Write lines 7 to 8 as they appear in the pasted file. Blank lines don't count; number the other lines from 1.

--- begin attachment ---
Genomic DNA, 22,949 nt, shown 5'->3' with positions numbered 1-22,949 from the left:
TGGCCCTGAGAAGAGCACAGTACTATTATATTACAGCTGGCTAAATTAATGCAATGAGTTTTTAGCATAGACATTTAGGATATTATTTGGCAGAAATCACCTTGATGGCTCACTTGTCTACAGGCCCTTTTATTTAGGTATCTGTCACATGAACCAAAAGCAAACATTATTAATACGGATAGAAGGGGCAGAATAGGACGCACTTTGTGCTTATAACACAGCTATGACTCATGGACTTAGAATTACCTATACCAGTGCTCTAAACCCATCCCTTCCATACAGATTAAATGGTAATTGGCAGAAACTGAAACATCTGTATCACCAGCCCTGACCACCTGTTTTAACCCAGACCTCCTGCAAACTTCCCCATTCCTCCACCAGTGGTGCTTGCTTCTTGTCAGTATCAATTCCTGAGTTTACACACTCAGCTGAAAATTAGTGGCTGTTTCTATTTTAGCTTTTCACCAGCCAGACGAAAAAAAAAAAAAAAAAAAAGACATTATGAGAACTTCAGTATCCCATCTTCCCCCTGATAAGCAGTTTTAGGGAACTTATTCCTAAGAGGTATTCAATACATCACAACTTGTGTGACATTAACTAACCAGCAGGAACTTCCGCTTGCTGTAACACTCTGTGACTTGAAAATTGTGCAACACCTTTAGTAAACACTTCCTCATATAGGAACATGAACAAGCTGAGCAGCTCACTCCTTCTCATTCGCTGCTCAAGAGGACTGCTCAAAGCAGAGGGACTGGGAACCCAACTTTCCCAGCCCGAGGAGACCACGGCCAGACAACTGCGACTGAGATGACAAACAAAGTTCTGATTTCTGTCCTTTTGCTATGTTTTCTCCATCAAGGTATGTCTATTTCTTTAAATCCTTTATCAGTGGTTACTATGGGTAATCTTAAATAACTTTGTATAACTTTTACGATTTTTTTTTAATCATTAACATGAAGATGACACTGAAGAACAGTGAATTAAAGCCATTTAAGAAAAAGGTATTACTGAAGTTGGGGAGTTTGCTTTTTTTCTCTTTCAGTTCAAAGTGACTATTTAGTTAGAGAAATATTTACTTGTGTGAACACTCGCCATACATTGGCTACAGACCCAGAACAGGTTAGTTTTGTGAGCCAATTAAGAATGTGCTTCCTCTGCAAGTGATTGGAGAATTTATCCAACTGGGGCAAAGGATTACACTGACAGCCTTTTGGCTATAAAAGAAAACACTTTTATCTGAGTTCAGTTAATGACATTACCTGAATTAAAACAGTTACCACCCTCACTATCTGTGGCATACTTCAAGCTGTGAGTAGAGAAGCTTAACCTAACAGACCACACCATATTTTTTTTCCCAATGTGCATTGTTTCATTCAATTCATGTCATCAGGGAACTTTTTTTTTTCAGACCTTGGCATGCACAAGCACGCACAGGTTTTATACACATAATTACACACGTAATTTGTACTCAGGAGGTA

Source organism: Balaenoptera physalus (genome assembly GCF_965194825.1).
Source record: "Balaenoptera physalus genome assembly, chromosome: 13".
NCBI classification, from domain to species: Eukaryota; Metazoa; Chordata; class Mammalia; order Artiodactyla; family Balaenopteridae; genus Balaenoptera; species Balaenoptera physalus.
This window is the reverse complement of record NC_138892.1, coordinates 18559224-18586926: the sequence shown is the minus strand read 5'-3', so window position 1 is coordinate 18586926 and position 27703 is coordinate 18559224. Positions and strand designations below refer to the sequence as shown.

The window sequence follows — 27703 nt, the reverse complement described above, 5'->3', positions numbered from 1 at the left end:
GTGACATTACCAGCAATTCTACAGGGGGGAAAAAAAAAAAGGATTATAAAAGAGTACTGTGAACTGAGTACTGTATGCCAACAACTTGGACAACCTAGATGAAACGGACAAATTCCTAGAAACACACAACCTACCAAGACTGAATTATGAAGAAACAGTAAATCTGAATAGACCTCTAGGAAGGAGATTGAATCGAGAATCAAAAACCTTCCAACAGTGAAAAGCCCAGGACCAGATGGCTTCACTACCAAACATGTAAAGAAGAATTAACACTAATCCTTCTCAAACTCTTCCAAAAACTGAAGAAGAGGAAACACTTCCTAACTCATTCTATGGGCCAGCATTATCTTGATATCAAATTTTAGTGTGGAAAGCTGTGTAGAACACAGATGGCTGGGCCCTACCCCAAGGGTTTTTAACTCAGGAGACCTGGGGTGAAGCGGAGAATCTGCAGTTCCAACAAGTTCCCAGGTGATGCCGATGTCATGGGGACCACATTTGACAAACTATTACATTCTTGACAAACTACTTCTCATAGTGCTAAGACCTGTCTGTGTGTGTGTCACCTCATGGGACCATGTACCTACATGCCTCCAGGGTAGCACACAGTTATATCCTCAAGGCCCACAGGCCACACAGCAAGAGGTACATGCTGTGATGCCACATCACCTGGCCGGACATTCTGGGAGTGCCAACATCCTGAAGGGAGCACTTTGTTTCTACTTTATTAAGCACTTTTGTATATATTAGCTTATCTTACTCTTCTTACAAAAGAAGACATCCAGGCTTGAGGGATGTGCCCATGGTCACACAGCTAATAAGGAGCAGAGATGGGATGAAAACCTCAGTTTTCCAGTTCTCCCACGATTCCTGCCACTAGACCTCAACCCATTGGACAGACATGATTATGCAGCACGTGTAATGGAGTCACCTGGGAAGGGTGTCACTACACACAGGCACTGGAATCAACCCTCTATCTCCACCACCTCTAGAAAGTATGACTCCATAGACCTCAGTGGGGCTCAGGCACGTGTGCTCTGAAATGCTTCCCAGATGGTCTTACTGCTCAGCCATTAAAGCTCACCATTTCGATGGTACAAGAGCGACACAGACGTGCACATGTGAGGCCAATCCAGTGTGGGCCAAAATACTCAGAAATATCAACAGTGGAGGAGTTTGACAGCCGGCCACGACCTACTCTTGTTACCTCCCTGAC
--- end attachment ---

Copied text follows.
The window sequence follows — 27703 nt, the reverse complement described above, 5'->3', positions numbered from 1 at the left end:
GTGACATTACCAGCAATTCTACAGGGGGGAAAAAAAAAAAGGATTATAAAAGAGTACTGTGAACTGAGTACTGTATGCCAACAACTTGGACAACCTAGATGAAACGGACAAATTCCTAGAAACACACAACCTACCAAGACTGAATTATGAAGAAACAGTAAATCTGAATAGACCTCTAGGAAGGAGATTGAATCGAGAATCAAAAACCTTCCAACAGTGAAAAGCCCAGGACCAGATGGCTTCACTACCAAACATGTAAAGAAGAATTAACACTAATCCTTCTCAAACTCTTCCAAAAACTGAAGAAGAGGAAACACTTCCTAACTCATTCTATGGGCCAGCATTATCTTGATATCAAATTTTAGTGTGGAAAGCTGTGTAGAACACAGATGGCTGGGCCCTACCCCAAGGGTTTTTAACTCAGGAGACCTGGGGTGAAGCGGAGAATCTGCAGTTCCAACAAGTTCCCAGGTGATGCCGATGTCATGGGGACCACATTTGACAAACTATTACATTCTTGACAAACTACTTCTCATAGTGCTAAGACCTGTCTGTGTGTGTGTCACCTCATGGGACCATGTACCTACATGCCTCCAGGGTAGCACACAGTTATATCCTCAAGGCCCACAGGCCACACAGCAAGAGGTACATGCTGTGATGCCACATCACCTGGCCGGACATTCTGGGAGTGCCAACATCCTGAAGGGAGCACTTTGTTTCTACTTTATTAAGCACTTTTGTATATATTAGCTTATCTTACTCTTCTTACAAAAGAAGACATCCAGGCTTGAGGGATGTGCCCATGGTCACACAGCTAATAAGGAGCAGAGATGGGATGAAAACCTCAGTTTTCCAGTTCTCCCACGATTCCTGCCACTAGACCTCAACCCATTGGACAGACATGATTATGCAGCACGTGTAATGGAGTCACCTGGGAAGGGTGTCACTACACACAGGCACTGGAATCAACCCTCTATCTCCACCACCTCTAGAAAGTATGACTCCATAGACCTCAGTGGGGCTCAGGCACGTGTGCTCTGAAATGCTTCCCAGATGGTCTTACTGCTCAGCCATTAAAGCTCACCATTTCGATGGTACAAGAGCGACACAGACGTGCACATGTGAGGCCAATCCAGTGTGGGCCAAAATACTCAGAAATATCAACAGTGGAGGAGTTTGACAGCCGGCCACGACCTACTCTTGTTACCTCCCTGAC